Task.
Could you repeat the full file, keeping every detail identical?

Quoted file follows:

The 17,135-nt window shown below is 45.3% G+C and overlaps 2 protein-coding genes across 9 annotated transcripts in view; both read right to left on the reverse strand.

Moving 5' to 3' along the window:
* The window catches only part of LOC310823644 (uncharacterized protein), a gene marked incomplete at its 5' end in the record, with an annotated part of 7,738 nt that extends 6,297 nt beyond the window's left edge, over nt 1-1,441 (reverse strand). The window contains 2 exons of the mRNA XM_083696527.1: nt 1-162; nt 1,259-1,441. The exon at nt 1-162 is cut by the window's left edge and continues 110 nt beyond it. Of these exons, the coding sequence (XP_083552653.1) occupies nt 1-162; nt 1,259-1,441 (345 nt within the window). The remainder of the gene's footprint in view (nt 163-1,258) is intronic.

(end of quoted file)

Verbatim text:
The 17,135-nt window shown below is 45.3% G+C and overlaps 2 protein-coding genes across 9 annotated transcripts in view; both read right to left on the reverse strand.

Moving 5' to 3' along the window:
* The window catches only part of LOC310823644 (uncharacterized protein), a gene marked incomplete at its 5' end in the record, with an annotated part of 7,738 nt that extends 6,297 nt beyond the window's left edge, over nt 1-1,441 (reverse strand). The window contains 2 exons of the mRNA XM_083696527.1: nt 1-162; nt 1,259-1,441. The exon at nt 1-162 is cut by the window's left edge and continues 110 nt beyond it. Of these exons, the coding sequence (XP_083552653.1) occupies nt 1-162; nt 1,259-1,441 (345 nt within the window). The remainder of the gene's footprint in view (nt 163-1,258) is intronic.